Home | Menu | Sign Up | Donate

What I learned from Richard Nixon

Here's an amazing moment from the heart of the Cold War:

In 1959, Vice President Nixon gave Soviet First Secretary Nikita Khrushchev a tour of the American National Exhibition in Moscow.

As they walked through a model American home, they debated which system – communism or capitalism – could provide the greatest prosperity for its people.

The debate's defining moment came in the kitchen filled with everyday gadgets and little luxuries, where Nixon boasted that our system was building a broad middle class and empowering any American family to afford that level of comfort and convenience.

Of course, that wasn't exactly true – our union was plagued by segregation and our policies imbued with racial discrimination, barring millions from sharing in that prosperity.

But, in spite of its shortcomings, American capitalism once valued not just billion-dollar paydays and private jets, but a basic level of economic security for average families.

Then came a profound shift. In the 70s and 80s, technology and global competition changed the game for American corporations and they lurched toward self-preservation – cutting costs, wages, benefits, and jobs. The Reagan administration celebrated the idea of a shining city on a hill, while at the same time making the hill steeper and steeper.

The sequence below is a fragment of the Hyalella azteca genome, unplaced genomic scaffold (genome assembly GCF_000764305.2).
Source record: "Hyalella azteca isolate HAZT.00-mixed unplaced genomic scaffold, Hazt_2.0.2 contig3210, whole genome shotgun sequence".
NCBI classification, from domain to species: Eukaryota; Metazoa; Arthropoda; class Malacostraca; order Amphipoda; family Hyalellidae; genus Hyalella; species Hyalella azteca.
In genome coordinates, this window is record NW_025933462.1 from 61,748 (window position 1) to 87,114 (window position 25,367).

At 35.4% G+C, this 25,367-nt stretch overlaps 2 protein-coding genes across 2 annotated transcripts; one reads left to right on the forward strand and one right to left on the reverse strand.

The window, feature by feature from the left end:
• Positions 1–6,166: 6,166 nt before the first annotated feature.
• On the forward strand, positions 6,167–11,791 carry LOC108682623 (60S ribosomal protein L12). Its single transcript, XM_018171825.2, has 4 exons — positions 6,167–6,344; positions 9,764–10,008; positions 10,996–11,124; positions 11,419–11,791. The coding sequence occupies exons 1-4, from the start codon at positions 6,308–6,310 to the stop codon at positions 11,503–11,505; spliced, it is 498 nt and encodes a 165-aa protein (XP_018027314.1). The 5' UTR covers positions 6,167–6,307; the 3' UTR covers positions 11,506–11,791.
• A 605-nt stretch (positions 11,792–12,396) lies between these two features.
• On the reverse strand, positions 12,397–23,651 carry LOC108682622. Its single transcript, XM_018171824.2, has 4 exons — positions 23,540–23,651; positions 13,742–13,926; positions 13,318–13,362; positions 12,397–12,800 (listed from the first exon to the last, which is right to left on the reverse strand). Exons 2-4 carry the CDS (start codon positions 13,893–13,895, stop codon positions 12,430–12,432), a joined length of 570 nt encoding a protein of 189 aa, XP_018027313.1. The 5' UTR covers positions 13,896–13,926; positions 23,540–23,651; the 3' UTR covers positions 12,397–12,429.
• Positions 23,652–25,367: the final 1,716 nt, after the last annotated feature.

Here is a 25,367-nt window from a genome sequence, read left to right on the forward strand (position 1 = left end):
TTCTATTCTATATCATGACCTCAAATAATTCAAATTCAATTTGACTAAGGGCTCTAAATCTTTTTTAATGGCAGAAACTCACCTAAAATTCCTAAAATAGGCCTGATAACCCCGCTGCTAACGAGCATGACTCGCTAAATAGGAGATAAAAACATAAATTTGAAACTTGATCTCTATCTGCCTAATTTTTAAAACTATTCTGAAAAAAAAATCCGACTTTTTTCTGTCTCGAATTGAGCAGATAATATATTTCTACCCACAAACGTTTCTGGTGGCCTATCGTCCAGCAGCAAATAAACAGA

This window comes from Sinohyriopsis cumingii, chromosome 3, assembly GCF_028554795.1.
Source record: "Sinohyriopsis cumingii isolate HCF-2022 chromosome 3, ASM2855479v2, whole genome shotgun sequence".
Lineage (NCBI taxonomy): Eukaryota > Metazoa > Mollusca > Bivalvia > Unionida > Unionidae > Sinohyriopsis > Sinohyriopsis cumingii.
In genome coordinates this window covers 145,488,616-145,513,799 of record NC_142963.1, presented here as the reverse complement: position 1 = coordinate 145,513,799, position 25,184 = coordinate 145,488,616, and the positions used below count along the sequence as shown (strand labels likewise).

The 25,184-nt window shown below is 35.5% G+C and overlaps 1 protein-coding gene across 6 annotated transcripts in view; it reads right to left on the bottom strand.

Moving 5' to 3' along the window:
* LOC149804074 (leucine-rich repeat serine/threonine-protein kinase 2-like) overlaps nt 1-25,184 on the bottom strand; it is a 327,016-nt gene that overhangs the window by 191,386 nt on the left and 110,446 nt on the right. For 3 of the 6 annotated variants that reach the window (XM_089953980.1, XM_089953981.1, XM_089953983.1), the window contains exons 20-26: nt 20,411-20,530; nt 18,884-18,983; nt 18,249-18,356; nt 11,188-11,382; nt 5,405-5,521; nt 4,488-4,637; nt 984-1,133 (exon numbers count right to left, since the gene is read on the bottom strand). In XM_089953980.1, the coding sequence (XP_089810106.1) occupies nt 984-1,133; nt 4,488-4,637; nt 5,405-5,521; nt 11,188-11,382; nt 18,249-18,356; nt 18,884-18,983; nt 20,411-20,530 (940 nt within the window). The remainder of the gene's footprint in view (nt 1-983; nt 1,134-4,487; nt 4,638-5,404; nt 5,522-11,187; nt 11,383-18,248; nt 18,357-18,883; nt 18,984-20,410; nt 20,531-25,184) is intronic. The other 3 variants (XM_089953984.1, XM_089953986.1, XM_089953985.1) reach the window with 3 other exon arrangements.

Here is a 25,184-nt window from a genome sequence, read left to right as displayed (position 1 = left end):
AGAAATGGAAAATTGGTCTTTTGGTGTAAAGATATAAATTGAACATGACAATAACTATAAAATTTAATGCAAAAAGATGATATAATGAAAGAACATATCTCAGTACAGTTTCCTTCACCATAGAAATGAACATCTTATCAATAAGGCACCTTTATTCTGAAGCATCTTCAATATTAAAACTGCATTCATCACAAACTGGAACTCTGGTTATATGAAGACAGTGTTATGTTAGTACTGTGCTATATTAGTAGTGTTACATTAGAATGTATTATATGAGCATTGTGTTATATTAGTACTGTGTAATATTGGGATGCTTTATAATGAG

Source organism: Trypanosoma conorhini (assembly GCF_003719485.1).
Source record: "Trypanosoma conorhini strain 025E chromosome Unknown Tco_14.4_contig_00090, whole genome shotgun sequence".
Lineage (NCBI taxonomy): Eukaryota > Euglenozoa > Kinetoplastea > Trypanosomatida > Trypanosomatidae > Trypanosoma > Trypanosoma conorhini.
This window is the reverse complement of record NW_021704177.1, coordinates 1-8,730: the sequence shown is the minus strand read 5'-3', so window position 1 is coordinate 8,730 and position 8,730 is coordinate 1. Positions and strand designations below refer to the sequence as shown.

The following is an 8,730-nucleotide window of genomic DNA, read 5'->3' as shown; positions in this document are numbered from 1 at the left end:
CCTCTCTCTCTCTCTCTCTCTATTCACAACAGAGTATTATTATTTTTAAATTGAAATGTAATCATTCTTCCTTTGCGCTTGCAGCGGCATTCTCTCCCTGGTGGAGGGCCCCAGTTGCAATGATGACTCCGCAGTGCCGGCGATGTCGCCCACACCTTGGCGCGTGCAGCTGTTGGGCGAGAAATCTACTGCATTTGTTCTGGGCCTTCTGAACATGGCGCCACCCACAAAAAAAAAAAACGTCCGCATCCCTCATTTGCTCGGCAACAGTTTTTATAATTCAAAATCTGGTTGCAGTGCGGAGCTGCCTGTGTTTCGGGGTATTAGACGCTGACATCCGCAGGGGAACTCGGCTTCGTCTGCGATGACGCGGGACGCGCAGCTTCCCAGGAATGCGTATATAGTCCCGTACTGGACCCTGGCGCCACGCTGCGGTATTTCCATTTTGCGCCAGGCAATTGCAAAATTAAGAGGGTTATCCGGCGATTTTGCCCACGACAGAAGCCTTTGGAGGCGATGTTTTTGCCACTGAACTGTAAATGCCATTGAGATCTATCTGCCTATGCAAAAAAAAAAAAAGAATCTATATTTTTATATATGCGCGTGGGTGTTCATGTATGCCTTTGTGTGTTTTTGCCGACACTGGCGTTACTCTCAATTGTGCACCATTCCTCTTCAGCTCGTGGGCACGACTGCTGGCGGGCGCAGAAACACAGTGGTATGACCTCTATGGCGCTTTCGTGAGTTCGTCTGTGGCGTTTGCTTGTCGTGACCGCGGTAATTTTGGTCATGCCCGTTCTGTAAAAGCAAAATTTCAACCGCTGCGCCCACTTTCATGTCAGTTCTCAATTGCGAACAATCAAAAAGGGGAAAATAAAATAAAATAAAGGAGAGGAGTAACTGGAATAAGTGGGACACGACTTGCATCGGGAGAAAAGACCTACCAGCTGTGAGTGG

American capitalism has done great good for a great number of people. It has given our average citizen a better standard of living than anywhere else in the world, lifted millions out of poverty, and powered the globe.

But American capitalism's current iteration is badly broken – skewed away from the public interest in favor of frenzied, ruthless pursuit of profit. And the sooner we admit that, the sooner we can strip it to the studs and build something better.

Thanks for standing with me,


Posted on May 9, 2019.

Enter your email below and we'll send you the latest news and opportunities to get involved.


Joe Kennedy III represents Massachusetts' 4th District in Congress. A principled and passionate advocate for economic, social, and racial justice, Joe is working to improve access to quality, affordable health care, and is determined to fight for all who call this country home.

Read More